ST. PAUL, Minn. (FOX47) — Minnesota Gov. Tim Walz announced he is extending the closure of state’s bars and restaurants for indoor dining services. He also announced a series of changes to other COVID-19 restrictions in the state.
The governor made the announcement in a news release on Wednesday afternoon. The four-week “pause” Walz announced in November was set to expire on Friday.
Walz said the state’s bars, restaurants and breweries will be allowed to open for outdoor service at 50% capacity or up to 100 people. Each table will be limited to four people and the tables must be six feet apart.
He said inside entertainment venues, event spaces and similar establishments will remain closed until Jan. 11.
The governor said the state’s gyms and fitness centers will be allowed to reopen at 25% capacity or 100 people maximum. Masks will be required and 12 feet of physical distancing between people.
Walz said youth and adult sports can resume practices on Jan. 4, adding that more guidance will be forthcoming.
Outdoor entertainment venues will be allowed to open at 25% percent capacity, up to 100 people at a time. All must be seated if food and drink are served.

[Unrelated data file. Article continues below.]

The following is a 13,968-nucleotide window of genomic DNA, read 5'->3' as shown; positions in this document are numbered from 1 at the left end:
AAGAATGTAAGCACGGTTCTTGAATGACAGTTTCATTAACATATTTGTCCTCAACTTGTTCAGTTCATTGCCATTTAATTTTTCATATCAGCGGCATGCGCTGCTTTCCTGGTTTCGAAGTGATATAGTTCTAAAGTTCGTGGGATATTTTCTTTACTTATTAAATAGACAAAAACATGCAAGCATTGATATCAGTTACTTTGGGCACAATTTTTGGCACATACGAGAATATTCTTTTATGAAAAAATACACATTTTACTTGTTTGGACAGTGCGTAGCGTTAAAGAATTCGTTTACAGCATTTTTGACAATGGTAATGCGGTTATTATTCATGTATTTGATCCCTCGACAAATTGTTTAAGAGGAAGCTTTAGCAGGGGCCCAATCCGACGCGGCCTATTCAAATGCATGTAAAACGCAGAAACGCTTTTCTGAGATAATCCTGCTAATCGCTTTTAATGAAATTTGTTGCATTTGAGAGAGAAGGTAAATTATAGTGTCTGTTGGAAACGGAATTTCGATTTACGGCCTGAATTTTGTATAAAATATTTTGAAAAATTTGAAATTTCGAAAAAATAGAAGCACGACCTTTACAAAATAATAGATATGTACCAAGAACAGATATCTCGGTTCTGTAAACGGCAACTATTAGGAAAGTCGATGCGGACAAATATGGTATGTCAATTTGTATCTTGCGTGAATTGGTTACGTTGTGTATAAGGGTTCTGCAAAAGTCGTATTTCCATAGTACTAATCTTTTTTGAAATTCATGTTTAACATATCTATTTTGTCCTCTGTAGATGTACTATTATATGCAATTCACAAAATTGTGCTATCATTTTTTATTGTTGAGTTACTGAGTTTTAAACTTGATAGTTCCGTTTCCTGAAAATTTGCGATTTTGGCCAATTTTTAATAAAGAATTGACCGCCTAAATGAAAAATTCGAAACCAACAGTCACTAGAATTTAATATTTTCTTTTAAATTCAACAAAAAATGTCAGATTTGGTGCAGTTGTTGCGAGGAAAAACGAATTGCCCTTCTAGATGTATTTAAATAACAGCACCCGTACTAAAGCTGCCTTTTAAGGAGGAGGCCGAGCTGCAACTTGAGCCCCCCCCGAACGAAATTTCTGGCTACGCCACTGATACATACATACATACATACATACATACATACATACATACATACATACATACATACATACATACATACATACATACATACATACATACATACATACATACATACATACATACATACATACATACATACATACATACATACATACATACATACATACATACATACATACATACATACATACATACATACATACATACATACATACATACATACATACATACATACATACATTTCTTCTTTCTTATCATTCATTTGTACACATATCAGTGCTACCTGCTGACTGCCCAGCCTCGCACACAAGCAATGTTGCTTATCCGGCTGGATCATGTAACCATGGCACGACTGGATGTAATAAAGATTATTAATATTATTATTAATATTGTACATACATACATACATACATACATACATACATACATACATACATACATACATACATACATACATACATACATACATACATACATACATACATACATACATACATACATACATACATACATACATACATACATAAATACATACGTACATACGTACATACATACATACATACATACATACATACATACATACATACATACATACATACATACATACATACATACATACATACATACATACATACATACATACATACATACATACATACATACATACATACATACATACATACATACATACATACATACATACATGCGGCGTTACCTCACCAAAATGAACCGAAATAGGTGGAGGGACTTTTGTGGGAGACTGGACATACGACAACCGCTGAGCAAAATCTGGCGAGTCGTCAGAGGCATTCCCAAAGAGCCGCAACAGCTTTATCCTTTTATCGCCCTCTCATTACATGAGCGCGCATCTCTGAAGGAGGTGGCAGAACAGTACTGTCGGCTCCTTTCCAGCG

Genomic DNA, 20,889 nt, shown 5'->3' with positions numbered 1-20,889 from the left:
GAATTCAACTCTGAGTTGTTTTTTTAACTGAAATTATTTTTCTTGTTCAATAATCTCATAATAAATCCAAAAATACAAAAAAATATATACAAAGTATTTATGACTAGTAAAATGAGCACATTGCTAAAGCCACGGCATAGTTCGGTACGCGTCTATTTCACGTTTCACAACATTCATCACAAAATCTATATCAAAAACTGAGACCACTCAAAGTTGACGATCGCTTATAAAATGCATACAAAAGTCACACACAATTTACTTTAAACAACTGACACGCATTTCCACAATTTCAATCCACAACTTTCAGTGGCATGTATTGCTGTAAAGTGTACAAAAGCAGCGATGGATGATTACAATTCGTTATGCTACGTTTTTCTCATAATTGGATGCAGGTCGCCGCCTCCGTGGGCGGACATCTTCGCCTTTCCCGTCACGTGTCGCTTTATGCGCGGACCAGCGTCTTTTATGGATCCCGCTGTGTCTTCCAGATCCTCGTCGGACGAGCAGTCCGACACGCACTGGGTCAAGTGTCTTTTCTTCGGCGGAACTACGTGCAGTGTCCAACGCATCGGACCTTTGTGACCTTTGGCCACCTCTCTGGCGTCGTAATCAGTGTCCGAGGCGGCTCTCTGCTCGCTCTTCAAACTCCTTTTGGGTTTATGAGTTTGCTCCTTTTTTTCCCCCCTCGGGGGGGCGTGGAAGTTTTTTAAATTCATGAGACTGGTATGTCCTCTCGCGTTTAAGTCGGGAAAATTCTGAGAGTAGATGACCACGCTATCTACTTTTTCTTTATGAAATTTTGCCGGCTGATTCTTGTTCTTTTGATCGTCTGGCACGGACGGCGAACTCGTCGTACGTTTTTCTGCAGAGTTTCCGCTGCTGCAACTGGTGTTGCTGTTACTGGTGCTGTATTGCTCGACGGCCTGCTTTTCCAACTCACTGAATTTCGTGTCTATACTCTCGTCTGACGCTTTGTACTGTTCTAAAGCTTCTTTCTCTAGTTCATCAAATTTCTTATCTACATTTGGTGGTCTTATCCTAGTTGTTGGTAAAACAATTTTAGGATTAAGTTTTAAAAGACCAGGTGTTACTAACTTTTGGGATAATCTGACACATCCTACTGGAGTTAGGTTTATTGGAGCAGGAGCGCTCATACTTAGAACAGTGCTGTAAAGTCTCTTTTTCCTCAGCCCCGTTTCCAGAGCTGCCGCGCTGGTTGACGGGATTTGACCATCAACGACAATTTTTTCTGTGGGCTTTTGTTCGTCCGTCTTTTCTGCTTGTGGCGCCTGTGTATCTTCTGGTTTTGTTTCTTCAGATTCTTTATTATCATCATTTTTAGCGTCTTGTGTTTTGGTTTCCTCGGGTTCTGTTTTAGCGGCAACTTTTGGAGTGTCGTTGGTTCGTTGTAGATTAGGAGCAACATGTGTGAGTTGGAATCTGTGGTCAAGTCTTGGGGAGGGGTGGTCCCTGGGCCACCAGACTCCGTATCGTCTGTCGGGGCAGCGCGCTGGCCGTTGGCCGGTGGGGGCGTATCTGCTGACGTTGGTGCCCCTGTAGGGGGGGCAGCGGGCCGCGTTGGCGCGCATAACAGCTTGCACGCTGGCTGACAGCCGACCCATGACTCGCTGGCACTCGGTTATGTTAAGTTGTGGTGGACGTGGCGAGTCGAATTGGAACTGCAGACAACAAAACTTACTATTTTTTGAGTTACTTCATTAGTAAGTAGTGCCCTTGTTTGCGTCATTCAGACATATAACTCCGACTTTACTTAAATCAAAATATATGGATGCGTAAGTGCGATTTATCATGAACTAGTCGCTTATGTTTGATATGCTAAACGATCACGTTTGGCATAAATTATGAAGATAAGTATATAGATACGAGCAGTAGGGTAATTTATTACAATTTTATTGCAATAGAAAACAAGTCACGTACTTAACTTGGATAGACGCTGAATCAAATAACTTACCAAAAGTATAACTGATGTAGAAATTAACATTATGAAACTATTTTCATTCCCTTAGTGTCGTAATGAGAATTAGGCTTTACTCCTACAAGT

Minnesotans will also be allowed to gather inside with one other household up to 10 people. Outside social gatherings will be allowed to include up to two additional households with a maximum of 15 people beginning Dec. 19.
“We are thankful that so many Minnesotans have taken the right steps to help slow the spread of COVID-19 in their communities,” Minnesota Commissioner of Health Jan Malcolm said. “We have safe and effective vaccines starting to come into the state, but it will be many months before everyone has a chance to get vaccinated. In the meantime, we need to keep things moving in the right direction by doing those things we know help reduce COVID-19 transmission. That means masking up, keeping socially distant, washing your hands, staying home when sick and getting tested when appropriate.”
Walz also said he updated the Safe Learning Plan so that beginning Jan. 18, “every elementary school across the state may choose to operate in an in-person learning model as long as they are able to implement additional mitigation strategies, which include providing and requiring staff to wear a face shield and mask and offering regular testing.”
“This plan prioritizes the health, well-being, and education of our students, while taking precautions to protect the teachers and staff who care for them, so we can begin to help them make up for lost time,” Lt. Gov. Peggy Flanagan said. “The best place for our students to learn is in the classroom. For our youngest learners, in-person learning is critical for their health and development in both the short and long term.”